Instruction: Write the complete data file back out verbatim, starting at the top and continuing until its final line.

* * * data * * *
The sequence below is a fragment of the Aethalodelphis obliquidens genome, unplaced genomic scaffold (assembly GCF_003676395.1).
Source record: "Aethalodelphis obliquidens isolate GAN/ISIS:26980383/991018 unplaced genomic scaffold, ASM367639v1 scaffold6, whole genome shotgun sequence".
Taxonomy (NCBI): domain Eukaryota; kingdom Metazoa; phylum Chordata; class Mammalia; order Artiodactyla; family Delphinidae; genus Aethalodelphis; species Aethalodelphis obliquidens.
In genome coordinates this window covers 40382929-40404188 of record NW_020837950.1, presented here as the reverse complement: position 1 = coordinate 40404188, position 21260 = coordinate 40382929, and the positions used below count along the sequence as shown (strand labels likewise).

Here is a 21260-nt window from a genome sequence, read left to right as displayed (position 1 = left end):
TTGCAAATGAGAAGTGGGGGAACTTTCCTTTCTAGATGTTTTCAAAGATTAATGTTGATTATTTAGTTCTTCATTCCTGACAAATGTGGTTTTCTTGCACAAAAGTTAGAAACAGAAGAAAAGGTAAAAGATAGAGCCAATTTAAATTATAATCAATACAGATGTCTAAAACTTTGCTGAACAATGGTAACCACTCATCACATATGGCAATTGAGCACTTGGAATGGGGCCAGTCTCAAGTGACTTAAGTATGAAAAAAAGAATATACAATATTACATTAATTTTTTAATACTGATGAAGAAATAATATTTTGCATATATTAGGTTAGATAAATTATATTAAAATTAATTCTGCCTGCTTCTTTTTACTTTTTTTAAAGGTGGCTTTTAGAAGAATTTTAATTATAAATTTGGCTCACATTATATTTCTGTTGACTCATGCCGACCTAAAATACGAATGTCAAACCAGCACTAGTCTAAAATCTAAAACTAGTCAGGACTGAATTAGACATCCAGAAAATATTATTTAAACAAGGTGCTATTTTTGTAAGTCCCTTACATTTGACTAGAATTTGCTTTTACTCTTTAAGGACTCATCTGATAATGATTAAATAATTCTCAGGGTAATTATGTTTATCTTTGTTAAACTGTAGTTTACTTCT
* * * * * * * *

The sequence below is a fragment of the Aethalodelphis obliquidens genome, unplaced genomic scaffold (assembly GCF_003676395.1).
Source record: "Aethalodelphis obliquidens isolate GAN/ISIS:26980383/991018 unplaced genomic scaffold, ASM367639v1 scaffold6, whole genome shotgun sequence".
Taxonomy (NCBI): domain Eukaryota; kingdom Metazoa; phylum Chordata; class Mammalia; order Artiodactyla; family Delphinidae; genus Aethalodelphis; species Aethalodelphis obliquidens.
In genome coordinates this window covers 40382929-40404188 of record NW_020837950.1, presented here as the reverse complement: position 1 = coordinate 40404188, position 21260 = coordinate 40382929, and the positions used below count along the sequence as shown (strand labels likewise).

Here is a 21260-nt window from a genome sequence, read left to right as displayed (position 1 = left end):
TTGCAAATGAGAAGTGGGGGAACTTTCCTTTCTAGATGTTTTCAAAGATTAATGTTGATTATTTAGTTCTTCATTCCTGACAAATGTGGTTTTCTTGCACAAAAGTTAGAAACAGAAGAAAAGGTAAAAGATAGAGCCAATTTAAATTATAATCAATACAGATGTCTAAAACTTTGCTGAACAATGGTAACCACTCATCACATATGGCAATTGAGCACTTGGAATGGGGCCAGTCTCAAGTGACTTAAGTATGAAAAAAAGAATATACAATATTACATTAATTTTTTAATACTGATGAAGAAATAATATTTTGCATATATTAGGTTAGATAAATTATATTAAAATTAATTCTGCCTGCTTCTTTTTACTTTTTTTAAAGGTGGCTTTTAGAAGAATTTTAATTATAAATTTGGCTCACATTATATTTCTGTTGACTCATGCCGACCTAAAATACGAATGTCAAACCAGCACTAGTCTAAAATCTAAAACTAGTCAGGACTGAATTAGACATCCAGAAAATATTATTTAAACAAGGTGCTATTTTTGTAAGTCCCTTACATTTGACTAGAATTTGCTTTTACTCTTTAAGGACTCATCTGATAATGATTAAATAATTCTCAGGGTAATTATGTTTATCTTTGTTAAACTGTAGTTTACTTCT